Voters in state House District 88 in Oklahoma City won't be filling the post which has been vacant the past month, according to a measure signed into law Monday by the state's acting governor.
The House of Representatives voted 80-5 to pass Senate Bill 91, which prohibits special elections from being held if a vacancy in office occurs at any time during an even-
The Senate passed the bill last week.
Lt. Todd Lamb received the bill Monday and, after consulting with Gov. Mary Fallin, who is vacationing out of state, signed the measure into law, a spokeswoman said.
SB 91 replaces a state law that calls for the governor to set a special election if a vacancy occurs in a legislative, congressional or county commission office by March 1 of an election, or even-numbered, year.
Legislators moved quickly on the bill because anyone elected to fill the unexpired term in House District 88 wouldn't take office until after this year's session adjourns in late May.
Also, lawmakers were concerned it would be confusing for voters to fill both the unexpired term as well as the regular term at the same time.
“It creates a parallel of a special election occurring at the same time a general election is occurring, which creates an enormous amount of confusion,” said Rep. Gary Banz, R-Midwest City, the House author of SB 91.
Will save money
Al McAffrey resigned his House District 88 seat Feb. 22 shortly after being elected in a special election to the state Senate. He resigned his House post the day after election results were approved.
SB 91 had to be signed by Wednesday or else an election to fill McAffrey's House seat would have been held at the same time voters were electing a candidate to fill the same seat for the next two years.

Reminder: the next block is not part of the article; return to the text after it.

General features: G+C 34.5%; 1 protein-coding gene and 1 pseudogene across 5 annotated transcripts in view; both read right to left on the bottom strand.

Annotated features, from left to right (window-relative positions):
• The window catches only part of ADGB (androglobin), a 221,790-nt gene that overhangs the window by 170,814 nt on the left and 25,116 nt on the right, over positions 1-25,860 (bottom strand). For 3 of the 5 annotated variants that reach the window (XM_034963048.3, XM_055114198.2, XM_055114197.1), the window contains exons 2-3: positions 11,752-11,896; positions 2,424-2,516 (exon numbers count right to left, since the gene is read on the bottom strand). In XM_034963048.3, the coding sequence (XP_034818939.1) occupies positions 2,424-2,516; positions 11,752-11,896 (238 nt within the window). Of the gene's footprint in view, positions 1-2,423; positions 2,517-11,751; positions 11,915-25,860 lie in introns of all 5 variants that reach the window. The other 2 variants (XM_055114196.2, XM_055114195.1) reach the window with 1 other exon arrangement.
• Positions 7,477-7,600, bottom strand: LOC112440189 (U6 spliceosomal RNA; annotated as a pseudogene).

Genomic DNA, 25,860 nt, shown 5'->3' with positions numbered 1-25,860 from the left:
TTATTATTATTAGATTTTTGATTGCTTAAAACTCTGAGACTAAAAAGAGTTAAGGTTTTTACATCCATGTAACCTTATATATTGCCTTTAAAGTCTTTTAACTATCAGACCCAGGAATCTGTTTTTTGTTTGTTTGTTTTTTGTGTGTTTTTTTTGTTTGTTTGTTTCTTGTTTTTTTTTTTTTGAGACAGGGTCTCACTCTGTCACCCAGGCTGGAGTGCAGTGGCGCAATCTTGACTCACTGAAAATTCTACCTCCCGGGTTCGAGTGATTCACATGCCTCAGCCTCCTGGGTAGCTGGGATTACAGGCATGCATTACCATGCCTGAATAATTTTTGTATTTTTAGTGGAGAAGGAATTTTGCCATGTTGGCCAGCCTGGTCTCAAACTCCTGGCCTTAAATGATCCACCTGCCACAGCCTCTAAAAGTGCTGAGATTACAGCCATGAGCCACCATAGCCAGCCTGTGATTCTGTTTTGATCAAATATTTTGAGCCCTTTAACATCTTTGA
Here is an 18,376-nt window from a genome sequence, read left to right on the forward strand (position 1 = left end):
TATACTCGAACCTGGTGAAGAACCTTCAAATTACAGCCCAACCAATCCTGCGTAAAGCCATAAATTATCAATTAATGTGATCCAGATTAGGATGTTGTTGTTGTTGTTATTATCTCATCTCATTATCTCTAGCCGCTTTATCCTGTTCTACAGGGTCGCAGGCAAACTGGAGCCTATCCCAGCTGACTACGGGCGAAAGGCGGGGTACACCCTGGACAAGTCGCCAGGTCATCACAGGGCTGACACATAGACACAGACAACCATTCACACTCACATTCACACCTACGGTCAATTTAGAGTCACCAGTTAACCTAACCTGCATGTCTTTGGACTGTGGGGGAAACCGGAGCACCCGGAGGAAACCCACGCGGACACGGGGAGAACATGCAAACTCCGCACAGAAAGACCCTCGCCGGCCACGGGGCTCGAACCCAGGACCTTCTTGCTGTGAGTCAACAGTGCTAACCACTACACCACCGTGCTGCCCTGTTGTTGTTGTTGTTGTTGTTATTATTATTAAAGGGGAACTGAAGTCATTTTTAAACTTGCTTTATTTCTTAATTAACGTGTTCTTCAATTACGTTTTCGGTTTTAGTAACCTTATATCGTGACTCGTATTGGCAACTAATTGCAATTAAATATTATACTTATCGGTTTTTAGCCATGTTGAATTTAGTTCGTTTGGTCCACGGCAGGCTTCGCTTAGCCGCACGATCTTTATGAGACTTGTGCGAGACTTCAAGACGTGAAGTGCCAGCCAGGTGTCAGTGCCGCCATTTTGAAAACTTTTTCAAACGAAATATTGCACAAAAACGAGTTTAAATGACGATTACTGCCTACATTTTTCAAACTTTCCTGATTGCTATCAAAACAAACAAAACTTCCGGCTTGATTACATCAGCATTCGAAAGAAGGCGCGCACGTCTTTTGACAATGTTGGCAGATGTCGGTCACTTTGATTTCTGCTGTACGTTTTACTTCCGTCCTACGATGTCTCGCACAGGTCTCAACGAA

Fallin had 30 days to set the election.
The state should save several thousand dollars by not having to print ballots for McAffrey's unexpired term, state Election Board Secretary Paul Ziriax said.
“It's not just that there's a cost associated with it, but there's also the confusion that can be presented to voters by being asked to vote for two different elections for the same office on the same date,” Ziriax said.
Had McAffrey's resignation occurred March 1 or later, the seat would have been left vacant until voters elected a successor this year. House members are sworn into their new terms after the November elections.
The earliest the special primary election could have been held was June 26, or the same date as the state's regular primary election.
The general election for both the special and regular elections for the House District 88 seat would be Nov. 6.
The earliest the candidate winning in the Nov. 6 election for the unexpired term could have taken office would have been Nov. 13, immediately after election results were approved.
Terms for legislative candidates who win the Nov. 6 election begin Nov. 16.
The candidate for the unexpired term could have been sworn in sooner had the candidate been unopposed or if no primary election were necessary.
The House on Monday also passed an emergency clause that allowed SB 91 to take effect as soon as it was signed into law. The emergency clause received more than the required two-thirds support, passing 74-5.
Earlier filing dates
State laws were passed last year to comply with a federal law requiring election officials to email ballots early enough so military members stationed overseas and registered voters living abroad can vote and return their ballots in time to be counted.
The new law added the 45-day requirement for federal and state elections to state law and moved the primary and candidate filing periods so ballots can be sent out 45 days before the elections. Ziriax said it takes almost three weeks to prepare the ballots before absentee ballots can be sent out.
The 45-day requirement also resulted in the filing periods for federal, state and judicial offices to be moved from early June to mid-April. This year's filing period is April 11-13 at the state Capitol.